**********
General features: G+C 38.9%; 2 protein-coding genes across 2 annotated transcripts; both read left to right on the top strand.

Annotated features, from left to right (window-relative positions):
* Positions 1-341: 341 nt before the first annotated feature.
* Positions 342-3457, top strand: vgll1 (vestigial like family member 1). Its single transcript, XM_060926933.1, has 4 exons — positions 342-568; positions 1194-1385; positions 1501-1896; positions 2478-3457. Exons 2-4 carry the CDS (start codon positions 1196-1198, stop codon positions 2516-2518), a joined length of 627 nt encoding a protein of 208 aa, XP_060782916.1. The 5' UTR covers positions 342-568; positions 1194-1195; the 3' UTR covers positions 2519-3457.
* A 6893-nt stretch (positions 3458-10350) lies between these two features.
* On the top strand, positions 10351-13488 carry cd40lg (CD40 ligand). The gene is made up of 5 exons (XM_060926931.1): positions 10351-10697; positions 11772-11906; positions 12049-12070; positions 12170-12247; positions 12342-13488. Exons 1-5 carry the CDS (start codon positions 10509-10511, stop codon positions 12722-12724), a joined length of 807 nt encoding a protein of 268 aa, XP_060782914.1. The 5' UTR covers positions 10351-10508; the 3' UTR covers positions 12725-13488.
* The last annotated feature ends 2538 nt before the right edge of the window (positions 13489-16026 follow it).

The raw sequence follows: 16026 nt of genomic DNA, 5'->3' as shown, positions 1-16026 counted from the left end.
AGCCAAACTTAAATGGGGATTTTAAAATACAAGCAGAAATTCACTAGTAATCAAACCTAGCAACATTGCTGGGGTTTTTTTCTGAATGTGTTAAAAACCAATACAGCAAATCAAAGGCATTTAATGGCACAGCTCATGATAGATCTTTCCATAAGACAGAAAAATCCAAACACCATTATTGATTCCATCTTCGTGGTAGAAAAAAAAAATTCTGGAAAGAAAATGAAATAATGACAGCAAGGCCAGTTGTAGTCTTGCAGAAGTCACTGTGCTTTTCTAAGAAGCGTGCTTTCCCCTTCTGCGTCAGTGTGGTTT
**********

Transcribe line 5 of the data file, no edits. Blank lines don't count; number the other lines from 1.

* A 6893-nt stretch (positions 3458-10350) lies between these two features.